Gill-Montague schools prepare for four staff reductions, one school resource officer addition

  • Recorder Staff/Tom RelihanGill-Montague Regional School District Superintendent Michael Sullivan

Recorder Staff
Tuesday, February 27, 2018

TURNERS FALLS — In an updated report for the Gill-Montague Regional School District, Superintendent Michael Sullivan discussed the elimination of four faculty positions, the addition of a school resource officer, and ways to manage the Fiscal Year 2019 budget.

In addition to the previously proposed cuts of a middle school life skills teacher and a Sheffield special education teacher, Sullivan proposes to eliminate a middle school math support teacher position and a science/technology teacher who is already retiring.

The math support teacher provides support to students from sixth to eighth grade who need additional instruction outside of regular math classes. However, Sullivan suggested that students could receive additional math support during their study skills block from their regular math teachers if this position is eliminated.

The reduction of the science/technology teacher position depends on whether the teachers’ association approves of a change in the middle school schedule from a seven-period day to a five-period day.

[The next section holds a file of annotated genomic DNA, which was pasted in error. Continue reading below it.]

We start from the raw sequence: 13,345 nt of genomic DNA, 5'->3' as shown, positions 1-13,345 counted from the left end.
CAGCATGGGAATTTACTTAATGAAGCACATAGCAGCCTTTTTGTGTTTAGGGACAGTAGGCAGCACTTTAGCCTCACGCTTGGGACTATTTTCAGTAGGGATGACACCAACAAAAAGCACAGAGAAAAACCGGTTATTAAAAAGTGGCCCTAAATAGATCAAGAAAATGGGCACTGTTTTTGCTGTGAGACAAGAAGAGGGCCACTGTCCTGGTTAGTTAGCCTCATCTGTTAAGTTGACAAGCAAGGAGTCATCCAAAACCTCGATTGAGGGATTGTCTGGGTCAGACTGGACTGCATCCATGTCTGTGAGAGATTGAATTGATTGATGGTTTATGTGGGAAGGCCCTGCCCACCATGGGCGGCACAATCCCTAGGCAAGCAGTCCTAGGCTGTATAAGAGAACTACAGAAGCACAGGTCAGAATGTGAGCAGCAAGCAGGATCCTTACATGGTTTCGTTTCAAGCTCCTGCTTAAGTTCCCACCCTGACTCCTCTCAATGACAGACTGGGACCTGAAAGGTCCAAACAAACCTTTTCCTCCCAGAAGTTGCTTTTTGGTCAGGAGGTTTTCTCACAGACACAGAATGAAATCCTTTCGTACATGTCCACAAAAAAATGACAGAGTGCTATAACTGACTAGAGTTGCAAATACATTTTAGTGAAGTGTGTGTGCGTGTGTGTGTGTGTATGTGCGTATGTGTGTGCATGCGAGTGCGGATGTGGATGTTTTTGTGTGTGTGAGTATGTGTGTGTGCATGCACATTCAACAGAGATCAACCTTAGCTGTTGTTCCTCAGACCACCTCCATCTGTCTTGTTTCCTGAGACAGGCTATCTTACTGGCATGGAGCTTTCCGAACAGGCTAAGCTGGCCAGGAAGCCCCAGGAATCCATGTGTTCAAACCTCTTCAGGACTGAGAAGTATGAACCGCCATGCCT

If the change is agreed upon, students would move from having four academic periods, a period of study skills, and two periods of arts classes to four academic periods, half a period of study skills (25 minutes), and one period of arts per day.

According to Sullivan, this period change will allow for a “shift in related arts teacher availability from the middle school to the high school.” Middle school art, gym, health, and technology teachers would be able to teach, “to varying degrees,” high school-level courses.

If this schedule change is approved, Turners Falls High School Principal Annie Leonard will attend the March 13 School Committee meeting to explain the changes.

If the period change isn’t approved, then the fourth recommended staff reduction would be for a middle school reading teacher. Similar to the math position, this teacher supports students who need additional instruction in reading comprehension.

In the report, Sullivan says that the gap between the Montague affordable assessment and Montague’s actual assessment is $65,000. Sullivan recommends closing the gap by first cutting technology infrastructure spending by $25,000.

“This will cause us to defer, for one year, planned spending on some necessary improvements at the secondary level,” Sullivan said.

Additionally, Sullivan recommends reducing planned transportation spending by $15,000. The school plans to reduce the number of bus routes for the next school year.

Sullivan also recommends that the approximate $37,000 the committee planned to have Montague put into a reserve account be used in Fiscal Year 2019 on the school district’s operating budget.

“Together these moves would allow us to come close to eliminating the Montague assessment above the affordable level,” he stated.